U.S. targets Abramovich plane, 99 others over Russia export violations
The U.S. Commerce Department on Friday moved to effectively ground 100 airplanes that have recently flown to Russia and are believed to violate U.S. export controls, including a plane used by Russian businessman Roman Abramovich.
The list includes 99 Boeing airplanes operated by Russian passenger and cargo carriers including Aeroflot, AirBridge Cargo, Utair, Nordwind, Azur Air and Aviastar-TU — as well as Abramovich’s Gulfstream G650 — and could further hinder Russian efforts to continue some international flights.
Reuters first reported the planned action on Friday.
The Commerce Department warned companies and other entities around the world that any refueling, maintenance, repair, or spare parts or services violate U.S. export controls and subject companies to U.S. enforcement actions that could include “substantial jail time, fines, loss of export privileges, or other restrictions,” the department said.
The department said in a statement the action means “international flights from Russia on these aircraft are effectively grounded.” Officials told Reuters said it could also prevent domestic Russia flights because of U.S. enforcement actions that could target companies servicing planes in Russia.
U.S. Commerce Secretary Gina Raimando said in a statement the department is “publishing this list to put the world on notice—we will not allow Russian and Belarusian companies and oligarchs to travel with impunity in violation of our laws.”
The department released specific tail numbers of the planes, including 33 Boeing planes operated by Aeroflot (AFLT.MM), and 12 Boeing 747 cargo planes operated by AirBridge Cargo, a unit of Russia’s biggest cargo airline Volga-Dnepr Group.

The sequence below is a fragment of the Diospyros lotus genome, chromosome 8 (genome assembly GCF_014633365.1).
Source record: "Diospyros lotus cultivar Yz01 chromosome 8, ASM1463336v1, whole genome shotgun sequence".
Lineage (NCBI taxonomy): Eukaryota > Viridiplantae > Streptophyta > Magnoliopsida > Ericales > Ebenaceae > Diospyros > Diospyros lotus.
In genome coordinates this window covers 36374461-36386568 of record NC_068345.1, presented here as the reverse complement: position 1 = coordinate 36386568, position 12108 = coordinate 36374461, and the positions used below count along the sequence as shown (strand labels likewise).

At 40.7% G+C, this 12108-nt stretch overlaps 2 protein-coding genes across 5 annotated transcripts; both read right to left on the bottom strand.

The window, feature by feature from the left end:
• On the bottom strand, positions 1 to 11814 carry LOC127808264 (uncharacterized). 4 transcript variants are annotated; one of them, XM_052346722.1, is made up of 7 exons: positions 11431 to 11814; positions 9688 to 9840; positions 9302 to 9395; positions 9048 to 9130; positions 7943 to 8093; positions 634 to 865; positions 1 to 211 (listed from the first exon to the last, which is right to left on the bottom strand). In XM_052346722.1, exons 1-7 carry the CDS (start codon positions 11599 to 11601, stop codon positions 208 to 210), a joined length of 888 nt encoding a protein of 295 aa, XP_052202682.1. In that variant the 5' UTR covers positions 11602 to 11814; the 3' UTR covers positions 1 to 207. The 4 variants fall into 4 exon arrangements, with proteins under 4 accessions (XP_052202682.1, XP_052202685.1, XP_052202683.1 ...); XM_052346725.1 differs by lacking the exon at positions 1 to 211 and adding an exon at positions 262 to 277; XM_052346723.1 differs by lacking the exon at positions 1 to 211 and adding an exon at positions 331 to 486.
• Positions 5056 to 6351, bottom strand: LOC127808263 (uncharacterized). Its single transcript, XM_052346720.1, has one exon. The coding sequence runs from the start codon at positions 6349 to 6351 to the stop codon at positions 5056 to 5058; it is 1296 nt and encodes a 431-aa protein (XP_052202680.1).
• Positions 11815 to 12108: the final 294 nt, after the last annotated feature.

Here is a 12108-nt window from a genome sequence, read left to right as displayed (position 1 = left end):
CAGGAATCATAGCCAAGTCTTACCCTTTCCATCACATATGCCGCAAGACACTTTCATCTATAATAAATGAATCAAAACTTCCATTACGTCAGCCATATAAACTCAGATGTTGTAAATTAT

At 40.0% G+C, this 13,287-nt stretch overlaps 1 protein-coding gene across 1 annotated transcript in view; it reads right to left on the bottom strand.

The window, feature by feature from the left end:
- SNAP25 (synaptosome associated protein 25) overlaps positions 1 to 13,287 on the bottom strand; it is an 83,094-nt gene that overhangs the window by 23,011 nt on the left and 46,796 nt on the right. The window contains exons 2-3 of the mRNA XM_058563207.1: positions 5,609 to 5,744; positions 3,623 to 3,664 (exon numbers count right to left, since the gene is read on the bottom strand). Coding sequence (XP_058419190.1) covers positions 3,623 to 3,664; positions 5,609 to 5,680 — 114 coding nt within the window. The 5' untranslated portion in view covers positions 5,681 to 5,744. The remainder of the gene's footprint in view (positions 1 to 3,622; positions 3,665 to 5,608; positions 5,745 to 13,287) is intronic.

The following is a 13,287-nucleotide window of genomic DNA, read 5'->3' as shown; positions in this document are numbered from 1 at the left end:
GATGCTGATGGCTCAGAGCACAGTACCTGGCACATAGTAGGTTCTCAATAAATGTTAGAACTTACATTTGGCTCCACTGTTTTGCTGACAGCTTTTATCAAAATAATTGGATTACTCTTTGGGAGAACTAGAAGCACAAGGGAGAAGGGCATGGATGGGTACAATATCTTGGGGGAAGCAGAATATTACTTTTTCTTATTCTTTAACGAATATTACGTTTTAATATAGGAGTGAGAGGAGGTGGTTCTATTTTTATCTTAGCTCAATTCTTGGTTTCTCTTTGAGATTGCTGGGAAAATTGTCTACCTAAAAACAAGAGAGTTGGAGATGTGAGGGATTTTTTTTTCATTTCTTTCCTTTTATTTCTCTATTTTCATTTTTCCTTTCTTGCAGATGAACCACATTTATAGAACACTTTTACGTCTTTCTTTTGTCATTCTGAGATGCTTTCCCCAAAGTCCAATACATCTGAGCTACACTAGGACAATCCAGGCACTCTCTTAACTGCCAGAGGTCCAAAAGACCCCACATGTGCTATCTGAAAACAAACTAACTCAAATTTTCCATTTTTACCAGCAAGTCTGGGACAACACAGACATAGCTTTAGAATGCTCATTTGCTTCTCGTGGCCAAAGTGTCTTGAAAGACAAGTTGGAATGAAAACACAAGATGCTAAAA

Aeroflot and a spokesperson for Abramovich, who owns the English soccer club Chelsea did not immediately respond to requests for comment.
Volga-Dnepr declined to immediately comment but said Friday it has suspended all flights using Boeing aircraft citing sanctions and a decision by Bermuda’s Civil Aviation Authority to terminate their safety certificates.
The United States, Canada and much of Europe have barred Russian planes from flying over their airspace, which has forced the cancellation of much of Russia’s international flights.
The rules apply to any U.S. manufactured aircraft or any with more than 25% U.S.-origin controlled content that were re-exported to Russia after the new stringent controls on aviation-related items for Russia took effect on Feb. 24.
Deputy Commerce Secretary Don Graves said in a statement the series of U.S. actions “have isolated Russia and Belarus from the global economy, and I hope that today’s action brings that fact home to the Russian businesses and oligarchs that seek to continue their operations.”
This week, Reuters reported Russian airlines have weeks to orchestrate alternative supplies of banned aircraft parts or start grounding jets to avoid safety concerns as Western sanctions following Russian’s invasion of Ukraine threaten their post-Soviet revival.
Moscow took a first step this week towards keeping its commercial fleet flying by allowing its airlines to re-register leased planes in Russia, giving local authorities direct control over the certificates of airworthiness needed for each jet.
Western analysts say airlines may start stripping some of Russia’s 500 foreign-leased jets within weeks or even days for parts while shopping around for genuine, but resold, parts from countries such as China.
Boeing said earlier this month it was suspending parts, maintenance and technical support for Russian airlines.
The Commerce Department’s Bureau of Industry and Security said since March 2, based on publicly available information, it “identified a number of commercial and private flights from third countries to Russia” and could add more planes as it continues its review.
Assistant Secretary of Commerce for Export Enforcement Matthew S. Axelrod said the “action lets Vladimir Putin’s enablers know that, as a consequence of their actions, they have fewer places to hide and fewer ways to get there.”